Why would the Board fire one of Clayworks best teachers? Deb has 40 years of experience and her students love her! Please tell me I wrong by seeing this as a vindictive and petty action, taken in response to Debbie’s efforts to keep Clayworks in Mt Washington!!! Also, simply from the perspective of a business decision, I wonder how you justify as a sound choice the firing of an excellent teacher. Why???

    Pamela Worthington
    (this is an email I send today to Kathy, Mary, Susan, Tom and Jim.)

    Reply from Susan Vernon, board member:
    Hey, Pam.
    That rumor is not true, Pam.

    I’ve been in Deb’s class and know how awesome she is. I’ve learned so much from her, and will definitely take her class again.

    I’m glad you asked. Many people assume what they hear is correct, but don’t think to check. So thanks for that. See you at the seconds sale? I’ll be there.

    Susan
    ________________________________
    Reply from Kathy Holt, board president:
    Deb was told no such thing, Pam. We fully expect that she will be teaching again in the fall. If you check out her Facebook page, you can see that she does, too. These rumors can get so out of hand.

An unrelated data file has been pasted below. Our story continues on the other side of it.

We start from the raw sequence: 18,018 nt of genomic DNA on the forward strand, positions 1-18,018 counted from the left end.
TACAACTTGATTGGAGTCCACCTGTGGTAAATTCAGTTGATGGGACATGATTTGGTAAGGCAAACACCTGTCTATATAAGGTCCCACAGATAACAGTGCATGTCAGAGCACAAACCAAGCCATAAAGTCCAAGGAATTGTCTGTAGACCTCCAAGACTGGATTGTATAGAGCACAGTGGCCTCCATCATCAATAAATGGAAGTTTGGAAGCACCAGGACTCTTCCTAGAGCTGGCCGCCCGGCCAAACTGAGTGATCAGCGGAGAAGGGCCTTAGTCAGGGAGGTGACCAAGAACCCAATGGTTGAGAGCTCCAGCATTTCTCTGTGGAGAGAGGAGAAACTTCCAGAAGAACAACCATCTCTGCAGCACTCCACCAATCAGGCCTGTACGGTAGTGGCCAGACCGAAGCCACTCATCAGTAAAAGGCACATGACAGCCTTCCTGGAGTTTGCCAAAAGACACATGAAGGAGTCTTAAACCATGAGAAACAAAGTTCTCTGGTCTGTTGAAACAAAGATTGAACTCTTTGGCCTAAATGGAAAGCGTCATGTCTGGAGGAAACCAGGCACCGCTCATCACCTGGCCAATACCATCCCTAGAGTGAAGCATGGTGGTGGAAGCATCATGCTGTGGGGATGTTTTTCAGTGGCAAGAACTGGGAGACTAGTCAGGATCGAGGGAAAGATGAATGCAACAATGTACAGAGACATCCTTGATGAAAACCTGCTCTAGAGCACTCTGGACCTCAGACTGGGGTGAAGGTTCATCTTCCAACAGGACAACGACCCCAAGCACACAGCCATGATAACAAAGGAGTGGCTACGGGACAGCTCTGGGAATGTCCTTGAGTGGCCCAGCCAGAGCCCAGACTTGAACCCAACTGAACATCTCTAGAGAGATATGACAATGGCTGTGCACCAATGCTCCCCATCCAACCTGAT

I wrote back:
    I also hate mean rumors I am glad I emailed you. Why was she not allowed to teach this summer?
    Pam

    Kathy replied:
    We are trying to give others a chance to teach, as well as adding new classes that students have been asking for.

    Like

  4. These are thank yous that I wrote after the Briefing in Annapolis:

    Dear Delegate McIntosh,

    Thank you for initiating the hearing on May 2nd regarding the situation at Baltimore Clayworks. I was present and felt that many important points were made and many critical questions were asked. I do hope that Delegate Rosenberg’s suggestion for arbitration is accepted- I know that the the Clayworks Comminunity is more than ready to talk.
    I also appreciated you saying more than once “You need each other;” it is true, but hard to hear.

    Sincerely,
    Pamela Worthington
    Co-founder of Baltimore Clayworks and current Associate Artist

    Dear Delegate Rosenberg,
    Thank you for taking the time to appear at the hearing on May 2nd regarding the situation at Baltimore Clayworks. I was present and felt that many important points were made and many critical questions were asked.

    I thought your suggestion for arbitration was exactly what we need to do and I certainly hope the suggestion is accepted by the Clayworks Board. I know that the the Clayworks Community is more than ready to talk.

    Thank you.
    Sincerely,
    Pamela Worthington